Tennyson’s Gift by Lynne Truss

About the book

In July 1864, a corner of the Isle of Wight is buzzing with literary and artistic creativity. A morose Tennyson is reciting ‘Maud’ to empty sofas; the photographer Julia Margaret Cameron is white-washing the roses for visual effect and the mismatched couple, actress Ellen Terry and painter G. F. Watts, are thrown into the company of the remarkable Lorenzo Fowler, the American phrenologist, and his daughter Jessie. Enter mathematician Charles Dodgson (aka Lewis Carroll), known to Jessie as the ‘fiendish pedagogue’, and Lynne Truss’s wonderfully imaginative cocktail of Victorian seriousness and riotous farce begins to take flight.

Reviewed by Chineham Book Group

Only 4 out of 15 group members finished this book and no-one enjoyed it. ‘For a comedy with 260 pages I don’t expect my first laugh on page 250’ was one quote”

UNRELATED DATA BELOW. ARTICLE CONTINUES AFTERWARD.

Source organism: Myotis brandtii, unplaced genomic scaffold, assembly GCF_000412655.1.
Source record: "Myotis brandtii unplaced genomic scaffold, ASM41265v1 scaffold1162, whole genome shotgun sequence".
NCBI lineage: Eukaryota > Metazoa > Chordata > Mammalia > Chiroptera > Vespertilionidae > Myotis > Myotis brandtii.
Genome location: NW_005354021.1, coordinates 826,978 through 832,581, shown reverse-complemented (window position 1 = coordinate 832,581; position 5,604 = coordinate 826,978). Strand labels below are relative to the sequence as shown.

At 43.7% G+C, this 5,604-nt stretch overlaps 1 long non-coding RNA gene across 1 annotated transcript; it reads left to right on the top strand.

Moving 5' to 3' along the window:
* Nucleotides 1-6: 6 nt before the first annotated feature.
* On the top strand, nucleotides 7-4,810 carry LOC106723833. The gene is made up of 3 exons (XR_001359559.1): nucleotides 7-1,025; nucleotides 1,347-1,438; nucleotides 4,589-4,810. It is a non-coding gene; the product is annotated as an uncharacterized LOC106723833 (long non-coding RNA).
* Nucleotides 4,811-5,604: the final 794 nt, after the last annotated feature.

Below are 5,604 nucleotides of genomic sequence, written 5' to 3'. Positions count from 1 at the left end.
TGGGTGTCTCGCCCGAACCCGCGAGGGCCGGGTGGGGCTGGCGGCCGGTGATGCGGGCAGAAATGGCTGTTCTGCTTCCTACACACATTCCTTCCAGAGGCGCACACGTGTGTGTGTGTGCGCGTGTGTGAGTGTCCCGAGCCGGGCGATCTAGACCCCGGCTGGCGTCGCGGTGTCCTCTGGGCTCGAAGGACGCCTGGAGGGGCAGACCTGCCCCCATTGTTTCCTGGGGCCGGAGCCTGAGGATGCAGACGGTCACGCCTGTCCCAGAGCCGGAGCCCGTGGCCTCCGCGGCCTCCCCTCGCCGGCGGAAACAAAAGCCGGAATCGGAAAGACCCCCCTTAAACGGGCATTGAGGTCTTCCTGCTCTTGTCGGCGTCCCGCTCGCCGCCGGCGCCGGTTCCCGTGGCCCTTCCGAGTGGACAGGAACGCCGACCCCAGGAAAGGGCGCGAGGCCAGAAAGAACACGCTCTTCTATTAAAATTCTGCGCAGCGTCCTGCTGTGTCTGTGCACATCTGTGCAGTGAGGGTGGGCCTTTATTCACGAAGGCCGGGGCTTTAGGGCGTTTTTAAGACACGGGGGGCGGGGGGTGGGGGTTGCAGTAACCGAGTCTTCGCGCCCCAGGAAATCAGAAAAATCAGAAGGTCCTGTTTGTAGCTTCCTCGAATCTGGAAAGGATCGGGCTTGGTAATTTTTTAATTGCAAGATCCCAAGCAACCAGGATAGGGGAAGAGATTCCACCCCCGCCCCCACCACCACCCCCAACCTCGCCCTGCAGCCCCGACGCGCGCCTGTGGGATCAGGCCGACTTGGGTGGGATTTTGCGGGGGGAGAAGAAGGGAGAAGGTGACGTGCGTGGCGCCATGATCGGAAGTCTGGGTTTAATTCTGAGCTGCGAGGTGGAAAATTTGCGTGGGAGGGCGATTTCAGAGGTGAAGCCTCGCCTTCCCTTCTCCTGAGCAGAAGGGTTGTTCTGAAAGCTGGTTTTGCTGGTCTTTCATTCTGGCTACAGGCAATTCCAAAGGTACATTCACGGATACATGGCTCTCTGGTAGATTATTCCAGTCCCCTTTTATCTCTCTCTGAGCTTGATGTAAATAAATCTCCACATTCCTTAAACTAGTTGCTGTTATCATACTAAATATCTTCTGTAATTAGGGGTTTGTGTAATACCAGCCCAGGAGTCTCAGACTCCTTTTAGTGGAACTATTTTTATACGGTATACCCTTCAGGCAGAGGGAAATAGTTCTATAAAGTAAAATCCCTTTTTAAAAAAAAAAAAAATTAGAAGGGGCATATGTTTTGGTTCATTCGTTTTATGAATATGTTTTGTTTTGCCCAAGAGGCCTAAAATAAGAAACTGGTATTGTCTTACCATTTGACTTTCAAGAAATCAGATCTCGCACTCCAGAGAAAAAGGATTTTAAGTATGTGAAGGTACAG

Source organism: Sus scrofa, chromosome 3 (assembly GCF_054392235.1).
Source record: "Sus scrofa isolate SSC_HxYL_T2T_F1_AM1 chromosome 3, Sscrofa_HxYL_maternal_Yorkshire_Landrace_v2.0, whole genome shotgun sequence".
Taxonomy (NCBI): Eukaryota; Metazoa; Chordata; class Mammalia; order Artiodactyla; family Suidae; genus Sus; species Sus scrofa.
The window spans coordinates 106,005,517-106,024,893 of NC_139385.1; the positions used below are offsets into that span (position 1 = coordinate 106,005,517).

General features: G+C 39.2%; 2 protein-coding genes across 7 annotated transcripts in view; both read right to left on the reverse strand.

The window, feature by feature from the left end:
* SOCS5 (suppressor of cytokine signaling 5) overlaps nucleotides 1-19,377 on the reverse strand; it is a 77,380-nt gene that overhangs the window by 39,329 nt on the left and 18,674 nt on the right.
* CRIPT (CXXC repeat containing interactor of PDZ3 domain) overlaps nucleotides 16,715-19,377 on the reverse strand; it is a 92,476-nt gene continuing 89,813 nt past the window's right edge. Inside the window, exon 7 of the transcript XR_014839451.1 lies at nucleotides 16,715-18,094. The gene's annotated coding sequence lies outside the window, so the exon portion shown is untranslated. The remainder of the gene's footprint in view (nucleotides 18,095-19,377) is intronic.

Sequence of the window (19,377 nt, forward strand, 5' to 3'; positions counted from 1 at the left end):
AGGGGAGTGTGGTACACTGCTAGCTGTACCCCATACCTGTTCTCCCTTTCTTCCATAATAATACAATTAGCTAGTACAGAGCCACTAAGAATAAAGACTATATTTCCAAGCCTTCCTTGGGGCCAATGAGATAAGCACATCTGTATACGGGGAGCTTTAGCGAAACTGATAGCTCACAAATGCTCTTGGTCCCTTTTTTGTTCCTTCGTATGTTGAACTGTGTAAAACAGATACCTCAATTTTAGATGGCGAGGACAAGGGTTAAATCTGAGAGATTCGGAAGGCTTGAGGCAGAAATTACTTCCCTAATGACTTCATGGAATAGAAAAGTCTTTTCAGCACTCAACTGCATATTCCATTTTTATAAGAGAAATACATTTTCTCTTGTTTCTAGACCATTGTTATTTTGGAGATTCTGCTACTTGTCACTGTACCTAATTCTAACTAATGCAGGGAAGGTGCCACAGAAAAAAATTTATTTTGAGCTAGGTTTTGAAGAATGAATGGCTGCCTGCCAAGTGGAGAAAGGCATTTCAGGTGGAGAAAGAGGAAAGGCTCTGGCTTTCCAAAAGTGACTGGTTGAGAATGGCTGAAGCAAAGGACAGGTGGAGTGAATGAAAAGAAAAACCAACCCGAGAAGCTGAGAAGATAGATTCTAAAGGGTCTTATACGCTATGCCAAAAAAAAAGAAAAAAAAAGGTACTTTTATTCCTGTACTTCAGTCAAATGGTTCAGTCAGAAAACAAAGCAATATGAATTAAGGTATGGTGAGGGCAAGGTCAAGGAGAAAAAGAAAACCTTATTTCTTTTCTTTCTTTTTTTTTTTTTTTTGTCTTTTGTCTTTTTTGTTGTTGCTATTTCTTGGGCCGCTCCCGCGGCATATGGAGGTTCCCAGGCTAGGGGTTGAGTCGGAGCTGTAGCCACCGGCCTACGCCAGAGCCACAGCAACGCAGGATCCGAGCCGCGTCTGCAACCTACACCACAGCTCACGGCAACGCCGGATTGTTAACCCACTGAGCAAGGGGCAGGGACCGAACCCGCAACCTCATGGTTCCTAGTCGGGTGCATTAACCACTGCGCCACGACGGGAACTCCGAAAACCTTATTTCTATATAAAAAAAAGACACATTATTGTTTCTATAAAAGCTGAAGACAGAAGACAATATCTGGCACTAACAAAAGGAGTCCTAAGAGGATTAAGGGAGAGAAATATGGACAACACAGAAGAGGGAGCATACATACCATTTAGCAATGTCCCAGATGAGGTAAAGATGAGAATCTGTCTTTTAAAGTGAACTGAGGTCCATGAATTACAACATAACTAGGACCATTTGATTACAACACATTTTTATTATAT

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American Boy by Andrew Taylor

About the book

England 1819: Thomas Shield, a new master at a school just outside London, is tutor to a young American boy and the child’s sensitive best friend, Charles Frant. Helplessly drawn to Frant’s beautiful, unhappy mother, Thomas becomes entwined in their family’s affairs.

When a brutal murder takes place in London’s seedy backstreets, it is not certain who either the victim or the killer is. But all clues seem to lead back to the Frant household, and Shield is tangled in a web of lies, money, sex and death that threatens to tear his new life apart.

And what of the strange American boy at the heart of these macabre events – what is the dark secret of young Edgar Allan Poe?


Reviewed by Hill Head Readers

An enjoyable read; history well researched and descriptions extremely vivid. We were disappointed with the conclusion and lack of story involving Edgar Allan Poe. Several members felt the plot was too intricate”

star rating *** ½